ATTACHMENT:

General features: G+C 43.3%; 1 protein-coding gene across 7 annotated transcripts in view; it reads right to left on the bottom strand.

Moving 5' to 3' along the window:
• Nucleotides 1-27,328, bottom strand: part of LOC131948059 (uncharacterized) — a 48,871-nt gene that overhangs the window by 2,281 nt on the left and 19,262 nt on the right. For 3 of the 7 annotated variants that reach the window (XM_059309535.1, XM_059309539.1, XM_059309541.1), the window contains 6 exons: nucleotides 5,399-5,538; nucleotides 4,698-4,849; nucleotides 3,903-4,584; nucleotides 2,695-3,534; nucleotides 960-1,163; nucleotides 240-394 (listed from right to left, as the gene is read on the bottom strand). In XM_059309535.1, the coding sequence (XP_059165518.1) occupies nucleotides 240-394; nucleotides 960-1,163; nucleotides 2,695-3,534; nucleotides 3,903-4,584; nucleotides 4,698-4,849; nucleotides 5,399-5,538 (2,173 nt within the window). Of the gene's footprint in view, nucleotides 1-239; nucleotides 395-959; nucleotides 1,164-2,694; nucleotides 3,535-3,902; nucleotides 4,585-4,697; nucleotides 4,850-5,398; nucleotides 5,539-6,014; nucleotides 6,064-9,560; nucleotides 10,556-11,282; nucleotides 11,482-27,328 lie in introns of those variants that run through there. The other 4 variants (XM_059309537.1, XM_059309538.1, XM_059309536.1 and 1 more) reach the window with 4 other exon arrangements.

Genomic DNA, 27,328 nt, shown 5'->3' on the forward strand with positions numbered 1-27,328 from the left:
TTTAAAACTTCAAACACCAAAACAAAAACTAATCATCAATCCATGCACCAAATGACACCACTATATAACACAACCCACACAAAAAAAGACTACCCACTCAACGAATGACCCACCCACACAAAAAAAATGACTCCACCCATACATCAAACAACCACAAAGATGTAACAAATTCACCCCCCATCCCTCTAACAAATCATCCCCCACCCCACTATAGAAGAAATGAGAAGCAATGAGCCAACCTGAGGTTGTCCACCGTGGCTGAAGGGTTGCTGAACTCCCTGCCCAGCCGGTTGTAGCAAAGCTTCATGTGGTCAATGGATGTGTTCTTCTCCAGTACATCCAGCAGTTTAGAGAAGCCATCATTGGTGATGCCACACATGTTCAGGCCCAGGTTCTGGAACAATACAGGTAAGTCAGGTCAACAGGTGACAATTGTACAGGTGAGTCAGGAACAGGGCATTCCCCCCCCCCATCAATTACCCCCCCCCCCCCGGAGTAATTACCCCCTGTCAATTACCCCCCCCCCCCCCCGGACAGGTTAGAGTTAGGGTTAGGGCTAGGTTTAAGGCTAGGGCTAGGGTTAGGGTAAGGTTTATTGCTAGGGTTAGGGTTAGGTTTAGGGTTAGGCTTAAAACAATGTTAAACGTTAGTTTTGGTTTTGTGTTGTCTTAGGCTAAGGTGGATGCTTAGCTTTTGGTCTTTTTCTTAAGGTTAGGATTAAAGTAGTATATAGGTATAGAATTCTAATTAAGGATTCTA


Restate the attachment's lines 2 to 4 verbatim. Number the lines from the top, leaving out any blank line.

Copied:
Moving 5' to 3' along the window:
• Nucleotides 1-27,328, bottom strand: part of LOC131948059 (uncharacterized) — a 48,871-nt gene that overhangs the window by 2,281 nt on the left and 19,262 nt on the right. For 3 of the 7 annotated variants that reach the window (XM_059309535.1, XM_059309539.1, XM_059309541.1), the window contains 6 exons: nucleotides 5,399-5,538; nucleotides 4,698-4,849; nucleotides 3,903-4,584; nucleotides 2,695-3,534; nucleotides 960-1,163; nucleotides 240-394 (listed from right to left, as the gene is read on the bottom strand). In XM_059309535.1, the coding sequence (XP_059165518.1) occupies nucleotides 240-394; nucleotides 960-1,163; nucleotides 2,695-3,534; nucleotides 3,903-4,584; nucleotides 4,698-4,849; nucleotides 5,399-5,538 (2,173 nt within the window). Of the gene's footprint in view, nucleotides 1-239; nucleotides 395-959; nucleotides 1,164-2,694; nucleotides 3,535-3,902; nucleotides 4,585-4,697; nucleotides 4,850-5,398; nucleotides 5,539-6,014; nucleotides 6,064-9,560; nucleotides 10,556-11,282; nucleotides 11,482-27,328 lie in introns of those variants that run through there. The other 4 variants (XM_059309537.1, XM_059309538.1, XM_059309536.1 and 1 more) reach the window with 4 other exon arrangements.

Genomic DNA, 27,328 nt, shown 5'->3' on the forward strand with positions numbered 1-27,328 from the left: